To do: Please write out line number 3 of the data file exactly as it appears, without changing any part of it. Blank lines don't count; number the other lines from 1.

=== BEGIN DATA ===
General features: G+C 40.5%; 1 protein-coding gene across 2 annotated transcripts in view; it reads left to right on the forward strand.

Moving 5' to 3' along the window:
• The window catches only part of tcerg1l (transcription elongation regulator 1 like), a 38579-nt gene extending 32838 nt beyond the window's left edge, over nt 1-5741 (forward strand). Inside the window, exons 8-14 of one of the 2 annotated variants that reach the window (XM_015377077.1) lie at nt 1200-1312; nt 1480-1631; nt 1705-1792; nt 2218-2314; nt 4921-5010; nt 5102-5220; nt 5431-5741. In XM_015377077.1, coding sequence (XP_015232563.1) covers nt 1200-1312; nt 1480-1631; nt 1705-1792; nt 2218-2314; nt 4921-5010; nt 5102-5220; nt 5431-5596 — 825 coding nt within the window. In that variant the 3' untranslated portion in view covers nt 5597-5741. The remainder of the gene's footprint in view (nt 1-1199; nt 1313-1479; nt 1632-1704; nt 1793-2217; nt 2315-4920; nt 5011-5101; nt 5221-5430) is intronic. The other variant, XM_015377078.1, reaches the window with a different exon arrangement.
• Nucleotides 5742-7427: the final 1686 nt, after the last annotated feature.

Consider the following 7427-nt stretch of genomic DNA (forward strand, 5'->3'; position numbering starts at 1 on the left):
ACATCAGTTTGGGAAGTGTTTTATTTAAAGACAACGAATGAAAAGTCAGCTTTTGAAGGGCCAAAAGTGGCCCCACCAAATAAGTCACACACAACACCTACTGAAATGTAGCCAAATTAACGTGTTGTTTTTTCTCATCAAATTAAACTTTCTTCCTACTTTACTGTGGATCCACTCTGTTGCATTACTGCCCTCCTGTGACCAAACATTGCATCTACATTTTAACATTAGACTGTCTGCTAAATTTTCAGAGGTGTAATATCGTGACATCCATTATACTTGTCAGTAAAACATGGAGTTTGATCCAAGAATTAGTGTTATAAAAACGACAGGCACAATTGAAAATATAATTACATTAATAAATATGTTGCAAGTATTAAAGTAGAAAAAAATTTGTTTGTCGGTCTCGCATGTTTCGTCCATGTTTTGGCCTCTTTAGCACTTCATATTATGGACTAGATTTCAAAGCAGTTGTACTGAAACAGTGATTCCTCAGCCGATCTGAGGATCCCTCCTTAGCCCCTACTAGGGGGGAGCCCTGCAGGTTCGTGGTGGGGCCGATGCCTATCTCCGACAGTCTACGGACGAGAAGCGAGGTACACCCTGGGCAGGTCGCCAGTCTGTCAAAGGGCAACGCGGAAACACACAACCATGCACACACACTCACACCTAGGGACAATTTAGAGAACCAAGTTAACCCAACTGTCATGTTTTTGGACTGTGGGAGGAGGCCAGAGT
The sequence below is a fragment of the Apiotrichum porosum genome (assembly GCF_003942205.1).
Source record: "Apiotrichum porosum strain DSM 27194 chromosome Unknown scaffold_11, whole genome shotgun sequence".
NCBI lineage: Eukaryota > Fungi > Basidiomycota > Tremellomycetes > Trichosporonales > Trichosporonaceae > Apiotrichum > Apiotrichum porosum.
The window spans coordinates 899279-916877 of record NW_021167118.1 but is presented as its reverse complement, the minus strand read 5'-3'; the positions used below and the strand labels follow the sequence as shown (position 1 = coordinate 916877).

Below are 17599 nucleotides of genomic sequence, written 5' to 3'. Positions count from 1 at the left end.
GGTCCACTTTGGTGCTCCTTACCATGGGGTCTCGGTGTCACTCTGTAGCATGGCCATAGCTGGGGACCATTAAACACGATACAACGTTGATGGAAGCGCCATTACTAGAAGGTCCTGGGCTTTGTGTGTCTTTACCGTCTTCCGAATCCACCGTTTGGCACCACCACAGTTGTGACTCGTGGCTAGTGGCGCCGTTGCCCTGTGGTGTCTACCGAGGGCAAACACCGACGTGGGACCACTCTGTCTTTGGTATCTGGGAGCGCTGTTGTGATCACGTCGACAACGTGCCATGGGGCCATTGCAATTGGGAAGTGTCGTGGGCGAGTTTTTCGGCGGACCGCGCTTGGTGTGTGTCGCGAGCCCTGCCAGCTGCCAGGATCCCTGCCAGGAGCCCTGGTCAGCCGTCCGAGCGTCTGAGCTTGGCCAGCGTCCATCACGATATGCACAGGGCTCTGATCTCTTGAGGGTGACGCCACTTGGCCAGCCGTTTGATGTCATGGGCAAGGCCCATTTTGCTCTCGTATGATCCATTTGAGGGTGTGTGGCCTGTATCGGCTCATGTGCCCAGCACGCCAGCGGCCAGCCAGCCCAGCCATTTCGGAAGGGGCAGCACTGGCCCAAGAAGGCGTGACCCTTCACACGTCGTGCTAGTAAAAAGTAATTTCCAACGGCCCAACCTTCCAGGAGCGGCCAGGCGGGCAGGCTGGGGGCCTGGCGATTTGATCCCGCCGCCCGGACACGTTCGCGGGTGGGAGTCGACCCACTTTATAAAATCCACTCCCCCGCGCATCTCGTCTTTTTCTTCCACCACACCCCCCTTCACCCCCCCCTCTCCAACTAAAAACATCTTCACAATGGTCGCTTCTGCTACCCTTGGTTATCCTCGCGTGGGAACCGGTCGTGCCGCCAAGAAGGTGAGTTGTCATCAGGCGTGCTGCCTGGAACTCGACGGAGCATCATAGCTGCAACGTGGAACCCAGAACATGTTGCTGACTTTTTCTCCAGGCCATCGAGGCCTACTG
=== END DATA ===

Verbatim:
• The window catches only part of tcerg1l (transcription elongation regulator 1 like), a 38579-nt gene extending 32838 nt beyond the window's left edge, over nt 1-5741 (forward strand). Inside the window, exons 8-14 of one of the 2 annotated variants that reach the window (XM_015377077.1) lie at nt 1200-1312; nt 1480-1631; nt 1705-1792; nt 2218-2314; nt 4921-5010; nt 5102-5220; nt 5431-5741. In XM_015377077.1, coding sequence (XP_015232563.1) covers nt 1200-1312; nt 1480-1631; nt 1705-1792; nt 2218-2314; nt 4921-5010; nt 5102-5220; nt 5431-5596 — 825 coding nt within the window. In that variant the 3' untranslated portion in view covers nt 5597-5741. The remainder of the gene's footprint in view (nt 1-1199; nt 1313-1479; nt 1632-1704; nt 1793-2217; nt 2315-4920; nt 5011-5101; nt 5221-5430) is intronic. The other variant, XM_015377078.1, reaches the window with a different exon arrangement.